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'True Detective': Will the real Vince Vaughn step forward?

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VINCE VAUGHN
Suzanne Tenner; Phil Bray; Richard Cartwright

The McConaissance was already in full swing when Matthew McConaughey agreed to star in the first season of True Detective with Woody Harrelson. But HBO and show creator Nic Pizzolatto are gambling that the hard-boiled anthology can serve as a rejuvenation machine for other treading-water actors aching to break out of a rut. HBO officially confirmed today that Colin Farrell and Vince Vaughn will star in season 2—but not as partners, a la Rust and Marty. Farrell is a cop, but Vaughn will play a “career criminal in danger of losing his empire when his move into legitimate enterprise is upended by the murder of a business partner.”

Both actors could use the creative boost of HBO’s edgiest showVaughn in particular. The tall and jocular actor was so overflowing with talent and versatility in his early years in Hollywood that the industry truly didn’t know what to do with him. Before carrying his first major comedy blockbuster, 2004’s Dodgeball, Vaughn had been the dashing bro (Swingers), the Chris Pratt of 1997 (The Lost World), the indie stalwart (Clay Pigeons/Return to Paradise), and Gus Van Sant’s Norman Bates. Dodgeball landed right in the middle of a stretch of frat-pack comedies that included Old School, Starsky & Hutch, Anchorman, and 2005’s Wedding Crashers, which was supposed to make him and Owen Wilson huge stars.

The popularity of Wedding Crashers crystalized Vaughn, in the eyes of Hollywood, and studios have spent the last decade trying to replicate that vintage of the Vaughn character—a Bugs Bunny rascal skirting grown-up responsibility to the enduring frustration of girlfriends and wives. At his best, he may have been the closest thing to 1980s Bill Murray. But his subsequent films were mediocre and, worse, lazy: Fred Claus, Four Christmases, Couples Retreat, The Dilemma, The Watch, his reunion with Wilson in The Internship, and finally, Delivery Man. Though each have some funny moments, you could practically see the comic calcification take hold with each subsequent uninspired vehicle. In some of them, Vaughn himself didn’t look physically sharp, and it seemed to symbolize how he’d gone soft comically around the middle.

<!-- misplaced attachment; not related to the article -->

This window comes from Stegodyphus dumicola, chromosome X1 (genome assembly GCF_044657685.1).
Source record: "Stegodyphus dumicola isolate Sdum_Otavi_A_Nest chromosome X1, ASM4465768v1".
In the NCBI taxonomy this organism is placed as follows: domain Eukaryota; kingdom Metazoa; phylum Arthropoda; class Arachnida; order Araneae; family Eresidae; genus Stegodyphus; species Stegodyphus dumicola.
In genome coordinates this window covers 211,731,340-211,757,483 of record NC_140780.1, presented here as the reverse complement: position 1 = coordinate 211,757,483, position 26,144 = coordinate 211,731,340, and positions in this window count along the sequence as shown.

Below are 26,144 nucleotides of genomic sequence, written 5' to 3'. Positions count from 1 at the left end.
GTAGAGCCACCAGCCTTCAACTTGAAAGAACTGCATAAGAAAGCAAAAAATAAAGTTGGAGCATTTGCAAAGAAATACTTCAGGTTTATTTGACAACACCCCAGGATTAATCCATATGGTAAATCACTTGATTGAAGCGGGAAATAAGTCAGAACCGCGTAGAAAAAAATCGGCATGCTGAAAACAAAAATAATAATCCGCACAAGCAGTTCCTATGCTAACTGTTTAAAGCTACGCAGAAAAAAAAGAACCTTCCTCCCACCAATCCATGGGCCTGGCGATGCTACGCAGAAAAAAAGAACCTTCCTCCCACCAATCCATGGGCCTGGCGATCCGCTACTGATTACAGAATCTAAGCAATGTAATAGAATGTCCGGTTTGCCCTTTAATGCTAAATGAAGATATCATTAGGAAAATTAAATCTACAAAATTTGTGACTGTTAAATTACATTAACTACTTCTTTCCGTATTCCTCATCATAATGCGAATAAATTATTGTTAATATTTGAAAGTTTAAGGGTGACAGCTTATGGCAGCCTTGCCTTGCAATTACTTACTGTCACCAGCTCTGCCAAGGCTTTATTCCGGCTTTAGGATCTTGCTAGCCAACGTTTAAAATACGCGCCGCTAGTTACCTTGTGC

The frustrating thing for fans was the occasional evidence that Vaughn could still hit 95 on the gun when he had to, like his small but brilliantly Vaughn-ian role in Sean Penn’s Into the Wild. His ho-hum but occasionally popular comedies may have become golden handcuffs for a guy whose best talents lay elsewhere. True Detective will be his first real opportunity in years to flex those muscles again, to show the industry that he’s not just a motorboatin’ motormouth. In fact, it’s the perfect opportunity (and hence, why I suggested it last March): the show’s haunted tone and mood provide the perfect playground for Vaughn, an actor who’s always had a dark side. Go back and watch Return to Paradise and Clay Pigeons, and it’s a completely different Vaughn, holding his own playing morally challenged characters opposite Joaquin Phoenix.

Part of me was hoping Vaughn would be cast as one of the detectives, if only to put his frenetic verbal talents in the middle of the buddy-buddy antagonism that characterized season 1. But HBO hints that he isn’t the big-bad in season 2—he might even be unofficially working with three cops to “navigate a web of conspiracy in the aftermath of a murder,” per the announcement. So here’s a guy on the edge, caught in the middle of respectable society and the dangerous underworld. When you look at it that way, HBO couldn’t have cast a better actor, and the role couldn’t have arrived for Vaughn at a better time. He’s built for this.